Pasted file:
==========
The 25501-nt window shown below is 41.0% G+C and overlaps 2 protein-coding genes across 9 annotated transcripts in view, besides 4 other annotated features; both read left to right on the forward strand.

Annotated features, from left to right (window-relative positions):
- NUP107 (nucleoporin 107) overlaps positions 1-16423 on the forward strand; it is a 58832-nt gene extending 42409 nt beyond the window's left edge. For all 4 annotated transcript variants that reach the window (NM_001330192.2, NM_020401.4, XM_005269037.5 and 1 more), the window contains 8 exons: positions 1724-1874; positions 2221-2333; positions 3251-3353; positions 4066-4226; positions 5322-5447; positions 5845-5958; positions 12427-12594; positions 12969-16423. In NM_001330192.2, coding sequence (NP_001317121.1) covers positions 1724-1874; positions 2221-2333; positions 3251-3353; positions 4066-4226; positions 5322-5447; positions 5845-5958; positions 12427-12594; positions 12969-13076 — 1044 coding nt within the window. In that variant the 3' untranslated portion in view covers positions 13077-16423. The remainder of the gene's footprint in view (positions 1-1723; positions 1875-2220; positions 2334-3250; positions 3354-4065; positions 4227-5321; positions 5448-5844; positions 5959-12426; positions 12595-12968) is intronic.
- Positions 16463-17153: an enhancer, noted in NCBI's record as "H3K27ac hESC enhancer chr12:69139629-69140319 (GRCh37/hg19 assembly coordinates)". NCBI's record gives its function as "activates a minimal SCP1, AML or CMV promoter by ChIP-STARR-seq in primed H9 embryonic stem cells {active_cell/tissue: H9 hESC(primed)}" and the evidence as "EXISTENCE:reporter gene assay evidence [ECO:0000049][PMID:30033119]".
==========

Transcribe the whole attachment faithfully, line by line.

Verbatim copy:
The 25501-nt window shown below is 41.0% G+C and overlaps 2 protein-coding genes across 9 annotated transcripts in view, besides 4 other annotated features; both read left to right on the forward strand.

Annotated features, from left to right (window-relative positions):
- NUP107 (nucleoporin 107) overlaps positions 1-16423 on the forward strand; it is a 58832-nt gene extending 42409 nt beyond the window's left edge. For all 4 annotated transcript variants that reach the window (NM_001330192.2, NM_020401.4, XM_005269037.5 and 1 more), the window contains 8 exons: positions 1724-1874; positions 2221-2333; positions 3251-3353; positions 4066-4226; positions 5322-5447; positions 5845-5958; positions 12427-12594; positions 12969-16423. In NM_001330192.2, coding sequence (NP_001317121.1) covers positions 1724-1874; positions 2221-2333; positions 3251-3353; positions 4066-4226; positions 5322-5447; positions 5845-5958; positions 12427-12594; positions 12969-13076 — 1044 coding nt within the window. In that variant the 3' untranslated portion in view covers positions 13077-16423. The remainder of the gene's footprint in view (positions 1-1723; positions 1875-2220; positions 2334-3250; positions 3354-4065; positions 4227-5321; positions 5448-5844; positions 5959-12426; positions 12595-12968) is intronic.
- Positions 16463-17153: an enhancer, noted in NCBI's record as "H3K27ac hESC enhancer chr12:69139629-69140319 (GRCh37/hg19 assembly coordinates)". NCBI's record gives its function as "activates a minimal SCP1, AML or CMV promoter by ChIP-STARR-seq in primed H9 embryonic stem cells {active_cell/tissue: H9 hESC(primed)}" and the evidence as "EXISTENCE:reporter gene assay evidence [ECO:0000049][PMID:30033119]".